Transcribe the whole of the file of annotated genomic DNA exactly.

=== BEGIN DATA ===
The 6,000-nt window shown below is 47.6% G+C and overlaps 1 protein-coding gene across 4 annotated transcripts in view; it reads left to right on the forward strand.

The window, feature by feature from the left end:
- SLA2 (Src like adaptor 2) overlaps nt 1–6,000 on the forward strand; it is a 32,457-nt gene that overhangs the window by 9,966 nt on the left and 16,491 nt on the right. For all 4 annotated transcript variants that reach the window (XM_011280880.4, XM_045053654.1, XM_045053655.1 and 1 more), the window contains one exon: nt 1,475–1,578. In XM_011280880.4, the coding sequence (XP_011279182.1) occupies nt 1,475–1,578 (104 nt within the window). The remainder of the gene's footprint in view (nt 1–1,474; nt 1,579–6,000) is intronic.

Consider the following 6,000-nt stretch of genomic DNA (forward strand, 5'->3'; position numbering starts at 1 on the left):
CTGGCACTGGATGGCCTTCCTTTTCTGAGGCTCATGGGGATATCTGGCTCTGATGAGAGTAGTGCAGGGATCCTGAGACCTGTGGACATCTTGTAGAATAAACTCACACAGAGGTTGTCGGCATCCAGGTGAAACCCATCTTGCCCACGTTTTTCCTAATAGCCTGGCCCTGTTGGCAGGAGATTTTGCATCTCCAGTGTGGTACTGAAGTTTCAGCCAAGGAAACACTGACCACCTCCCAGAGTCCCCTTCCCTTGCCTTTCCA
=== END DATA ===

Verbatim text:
The 6,000-nt window shown below is 47.6% G+C and overlaps 1 protein-coding gene across 4 annotated transcripts in view; it reads left to right on the forward strand.

The window, feature by feature from the left end:
- SLA2 (Src like adaptor 2) overlaps nt 1–6,000 on the forward strand; it is a 32,457-nt gene that overhangs the window by 9,966 nt on the left and 16,491 nt on the right. For all 4 annotated transcript variants that reach the window (XM_011280880.4, XM_045053654.1, XM_045053655.1 and 1 more), the window contains one exon: nt 1,475–1,578. In XM_011280880.4, the coding sequence (XP_011279182.1) occupies nt 1,475–1,578 (104 nt within the window). The remainder of the gene's footprint in view (nt 1–1,474; nt 1,579–6,000) is intronic.

Consider the following 6,000-nt stretch of genomic DNA (forward strand, 5'->3'; position numbering starts at 1 on the left):
CTGGCACTGGATGGCCTTCCTTTTCTGAGGCTCATGGGGATATCTGGCTCTGATGAGAGTAGTGCAGGGATCCTGAGACCTGTGGACATCTTGTAGAATAAACTCACACAGAGGTTGTCGGCATCCAGGTGAAACCCATCTTGCCCACGTTTTTCCTAATAGCCTGGCCCTGTTGGCAGGAGATTTTGCATCTCCAGTGTGGTACTGAAGTTTCAGCCAAGGAAACACTGACCACCTCCCAGAGTCCCCTTCCCTTGCCTTTCCA